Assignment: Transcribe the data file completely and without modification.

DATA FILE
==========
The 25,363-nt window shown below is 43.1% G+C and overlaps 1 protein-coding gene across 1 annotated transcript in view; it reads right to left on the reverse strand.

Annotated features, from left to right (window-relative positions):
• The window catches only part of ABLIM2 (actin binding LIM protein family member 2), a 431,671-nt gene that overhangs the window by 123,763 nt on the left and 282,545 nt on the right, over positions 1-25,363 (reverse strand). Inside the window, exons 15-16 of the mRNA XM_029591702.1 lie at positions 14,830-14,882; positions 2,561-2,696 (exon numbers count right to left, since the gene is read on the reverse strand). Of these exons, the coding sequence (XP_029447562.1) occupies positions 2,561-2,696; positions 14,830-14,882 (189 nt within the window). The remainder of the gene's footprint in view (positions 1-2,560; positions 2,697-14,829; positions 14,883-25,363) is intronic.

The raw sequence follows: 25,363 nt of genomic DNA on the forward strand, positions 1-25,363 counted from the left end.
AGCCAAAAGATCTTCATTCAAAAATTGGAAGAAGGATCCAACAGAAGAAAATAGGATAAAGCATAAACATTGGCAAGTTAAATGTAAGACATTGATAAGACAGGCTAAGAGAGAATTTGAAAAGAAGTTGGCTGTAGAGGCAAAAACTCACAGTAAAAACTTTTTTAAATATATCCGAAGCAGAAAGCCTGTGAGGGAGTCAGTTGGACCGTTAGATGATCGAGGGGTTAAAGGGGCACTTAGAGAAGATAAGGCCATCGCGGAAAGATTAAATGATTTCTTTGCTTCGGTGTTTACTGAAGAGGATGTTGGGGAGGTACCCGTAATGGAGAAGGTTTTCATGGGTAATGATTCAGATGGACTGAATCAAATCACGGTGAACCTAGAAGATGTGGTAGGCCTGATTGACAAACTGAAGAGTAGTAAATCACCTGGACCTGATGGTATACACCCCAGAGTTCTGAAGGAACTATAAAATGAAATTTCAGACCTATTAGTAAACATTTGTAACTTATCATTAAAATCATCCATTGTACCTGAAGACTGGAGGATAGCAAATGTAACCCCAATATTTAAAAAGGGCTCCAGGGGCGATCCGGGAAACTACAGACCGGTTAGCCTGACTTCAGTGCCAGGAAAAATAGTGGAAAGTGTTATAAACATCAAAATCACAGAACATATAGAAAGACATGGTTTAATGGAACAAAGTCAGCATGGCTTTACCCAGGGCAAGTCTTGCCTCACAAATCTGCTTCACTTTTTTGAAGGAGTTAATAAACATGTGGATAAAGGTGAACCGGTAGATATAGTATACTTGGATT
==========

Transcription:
The 25,363-nt window shown below is 43.1% G+C and overlaps 1 protein-coding gene across 1 annotated transcript in view; it reads right to left on the reverse strand.

Annotated features, from left to right (window-relative positions):
• The window catches only part of ABLIM2 (actin binding LIM protein family member 2), a 431,671-nt gene that overhangs the window by 123,763 nt on the left and 282,545 nt on the right, over positions 1-25,363 (reverse strand). Inside the window, exons 15-16 of the mRNA XM_029591702.1 lie at positions 14,830-14,882; positions 2,561-2,696 (exon numbers count right to left, since the gene is read on the reverse strand). Of these exons, the coding sequence (XP_029447562.1) occupies positions 2,561-2,696; positions 14,830-14,882 (189 nt within the window). The remainder of the gene's footprint in view (positions 1-2,560; positions 2,697-14,829; positions 14,883-25,363) is intronic.

The raw sequence follows: 25,363 nt of genomic DNA on the forward strand, positions 1-25,363 counted from the left end.
AGCCAAAAGATCTTCATTCAAAAATTGGAAGAAGGATCCAACAGAAGAAAATAGGATAAAGCATAAACATTGGCAAGTTAAATGTAAGACATTGATAAGACAGGCTAAGAGAGAATTTGAAAAGAAGTTGGCTGTAGAGGCAAAAACTCACAGTAAAAACTTTTTTAAATATATCCGAAGCAGAAAGCCTGTGAGGGAGTCAGTTGGACCGTTAGATGATCGAGGGGTTAAAGGGGCACTTAGAGAAGATAAGGCCATCGCGGAAAGATTAAATGATTTCTTTGCTTCGGTGTTTACTGAAGAGGATGTTGGGGAGGTACCCGTAATGGAGAAGGTTTTCATGGGTAATGATTCAGATGGACTGAATCAAATCACGGTGAACCTAGAAGATGTGGTAGGCCTGATTGACAAACTGAAGAGTAGTAAATCACCTGGACCTGATGGTATACACCCCAGAGTTCTGAAGGAACTATAAAATGAAATTTCAGACCTATTAGTAAACATTTGTAACTTATCATTAAAATCATCCATTGTACCTGAAGACTGGAGGATAGCAAATGTAACCCCAATATTTAAAAAGGGCTCCAGGGGCGATCCGGGAAACTACAGACCGGTTAGCCTGACTTCAGTGCCAGGAAAAATAGTGGAAAGTGTTATAAACATCAAAATCACAGAACATATAGAAAGACATGGTTTAATGGAACAAAGTCAGCATGGCTTTACCCAGGGCAAGTCTTGCCTCACAAATCTGCTTCACTTTTTTGAAGGAGTTAATAAACATGTGGATAAAGGTGAACCGGTAGATATAGTATACTTGGATT